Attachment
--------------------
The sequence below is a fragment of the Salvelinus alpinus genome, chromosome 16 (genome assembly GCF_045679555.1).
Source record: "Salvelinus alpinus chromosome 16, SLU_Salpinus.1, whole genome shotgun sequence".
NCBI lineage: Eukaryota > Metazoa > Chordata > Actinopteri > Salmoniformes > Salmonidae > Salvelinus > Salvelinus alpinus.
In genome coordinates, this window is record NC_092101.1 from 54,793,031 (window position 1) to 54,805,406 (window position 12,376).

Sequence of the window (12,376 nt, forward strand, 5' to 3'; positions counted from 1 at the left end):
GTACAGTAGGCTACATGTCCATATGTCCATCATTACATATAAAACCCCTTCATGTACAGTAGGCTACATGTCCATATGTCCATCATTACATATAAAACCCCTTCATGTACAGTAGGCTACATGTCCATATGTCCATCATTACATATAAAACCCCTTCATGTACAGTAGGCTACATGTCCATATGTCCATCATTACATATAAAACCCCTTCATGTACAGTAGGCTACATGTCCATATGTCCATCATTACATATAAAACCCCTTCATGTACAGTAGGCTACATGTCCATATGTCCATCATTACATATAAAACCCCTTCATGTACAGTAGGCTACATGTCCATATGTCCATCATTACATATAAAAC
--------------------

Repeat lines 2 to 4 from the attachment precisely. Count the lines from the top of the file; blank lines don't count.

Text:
Source record: "Salvelinus alpinus chromosome 16, SLU_Salpinus.1, whole genome shotgun sequence".
NCBI lineage: Eukaryota > Metazoa > Chordata > Actinopteri > Salmoniformes > Salmonidae > Salvelinus > Salvelinus alpinus.
In genome coordinates, this window is record NC_092101.1 from 54,793,031 (window position 1) to 54,805,406 (window position 12,376).